Take the 2-minute tour ×
Stack Overflow is a question and answer site for professional and enthusiast programmers. It's 100% free, no registration required.

I know : echo "blah blah" >file.txt works. and that echo "" >file.txt works too.

but, what if I want to echo only ONE " (double quote) in a file.

echo ">file.txt doesn't work, is it possible doing it in a one line command?

share|improve this question

2 Answers 2

up vote 5 down vote accepted

The escape character for the Windows shell is ^, so:

echo ^" > file.txt
share|improve this answer
    
No, i know that, but The ^ character is ONLY for ^\ ^& ^| ^> ^< ^^ , so that method will not work, test it you'll see. –  Joe DF Mar 18 '12 at 19:59
    
@JoeDF: I did test it and it did work (Windows 7). –  Jon Mar 18 '12 at 20:00
    
Anyways, I Found my own answer. :D Setlocal EnableDelayedExpansion Set quote=" echo !quote!>file.txt with this, I only have to this: echo !quote!>file.txt Each time I need it. –  Joe DF Mar 18 '12 at 20:02
    
Oh, ok, funny... earlier, it didn't work, before asking this question. Maybe I mistyped. :P thanks anyways! :D –  Joe DF Mar 18 '12 at 20:05
    
@JoeDF: Well, glad to hear it works now. Cheers! –  Jon Mar 18 '12 at 20:19

The quote does not need to be escaped to echo it, but characters appearing after the 1st quote will be considered quoted, even if there is no closing quote, so the trailing redirection will not work unless the quote is escaped.

It is simple to redirect the echo of a single quote to a file without escaping - simply move the redirection to the front.

>file.txt echo "

The complete answer is a bit complex because the quote system is a state machine. If currently "off", then the next quote turns it "on" unless the quote is escaped as ^". Once the quote machine is "on", then the next quote will always turn it off - the off quote cannot be escaped.

Here is a little demonstration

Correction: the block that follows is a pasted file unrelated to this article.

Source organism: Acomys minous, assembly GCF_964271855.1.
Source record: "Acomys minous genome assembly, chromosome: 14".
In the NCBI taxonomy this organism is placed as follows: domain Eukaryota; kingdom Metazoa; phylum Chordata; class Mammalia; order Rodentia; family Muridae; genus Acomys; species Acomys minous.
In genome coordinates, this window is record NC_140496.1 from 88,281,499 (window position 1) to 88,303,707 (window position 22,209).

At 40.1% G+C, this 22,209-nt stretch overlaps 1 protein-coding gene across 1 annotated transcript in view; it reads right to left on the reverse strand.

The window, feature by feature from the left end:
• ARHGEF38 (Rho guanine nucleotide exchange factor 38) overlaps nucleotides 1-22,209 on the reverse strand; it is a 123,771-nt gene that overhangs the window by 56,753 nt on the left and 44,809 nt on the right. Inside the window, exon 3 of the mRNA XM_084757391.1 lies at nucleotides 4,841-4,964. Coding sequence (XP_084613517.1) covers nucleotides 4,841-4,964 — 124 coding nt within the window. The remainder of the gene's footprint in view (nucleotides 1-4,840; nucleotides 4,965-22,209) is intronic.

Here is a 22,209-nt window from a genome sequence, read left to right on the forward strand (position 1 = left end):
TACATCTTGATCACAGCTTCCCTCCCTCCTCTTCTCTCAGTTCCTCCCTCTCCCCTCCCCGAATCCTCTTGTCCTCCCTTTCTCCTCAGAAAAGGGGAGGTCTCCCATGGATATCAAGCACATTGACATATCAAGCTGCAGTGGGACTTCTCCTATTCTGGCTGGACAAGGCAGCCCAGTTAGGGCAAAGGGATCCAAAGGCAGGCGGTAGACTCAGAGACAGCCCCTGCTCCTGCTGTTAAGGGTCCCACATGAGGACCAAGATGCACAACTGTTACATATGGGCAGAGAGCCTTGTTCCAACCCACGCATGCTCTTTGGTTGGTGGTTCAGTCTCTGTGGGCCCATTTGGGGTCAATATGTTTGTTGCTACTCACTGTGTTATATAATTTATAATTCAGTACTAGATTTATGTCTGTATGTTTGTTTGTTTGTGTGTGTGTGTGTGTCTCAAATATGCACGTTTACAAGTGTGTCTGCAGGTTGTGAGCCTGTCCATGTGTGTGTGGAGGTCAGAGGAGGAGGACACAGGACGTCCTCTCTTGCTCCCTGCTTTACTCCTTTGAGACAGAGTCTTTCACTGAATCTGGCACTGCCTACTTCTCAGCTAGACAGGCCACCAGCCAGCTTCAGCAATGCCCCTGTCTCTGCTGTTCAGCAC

@echo off
:: everything after 1st quote is quoted
echo 1) "this & echo that & echo the other thing
echo(

:: the 2nd & is not quoted
echo 2) "this & echo that" & echo the other thing
echo(

:: the first quote is escaped, so the 1st & is not quoted.
:: the 2nd & is quoted
echo 3) ^"this & echo that" & echo the other thing
echo(

:: the caret is quoted so it does not escape the 2nd quote
echo 4) "this & echo that^" & echo the other thing
echo(

:: nothing is quoted
echo 5) ^"this & echo that^" & echo the other thing
echo(

And here are the results

1) "this & echo that & echo the other thing

2) "this & echo that"
the other thing

3) "this
that" & echo the other thing

4) "this & echo that^"
the other thing

5) "this
that"
the other thing

Addendum

While it is not possible to escape a closing quote, it is possible to use delayed expansion to either hide the closing quote, or else counteract it with a phantom re-opening quote.

@echo off
setlocal enableDelayedExpansion

:: Define a quote variable named Q. The closing quote is hidden from the
:: quoting state machine, so everything is quoted.
set Q="
echo 6) "this & echo that!Q! & echo the other thing
echo(

:: The !"! variable does not exist, so it is stripped after all quoting
:: has been determined. It functions as a phantom quote to counteract
:: the closing quote, so everything is quoted.
echo 7) "this & echo that"!"! & echo the other thing

results

6) "this & echo that" & echo the other thing

7) "this & echo that" & echo the other thing
share|improve this answer
    
It's safer to use !"=! instead, as " could be a valid variable set ""=this is a quote", but "= can never be a variable –  jeb Mar 19 '12 at 14:37

Your Answer

 
discard

By posting your answer, you agree to the privacy policy and terms of service.

Not the answer you're looking for? Browse other questions tagged or ask your own question.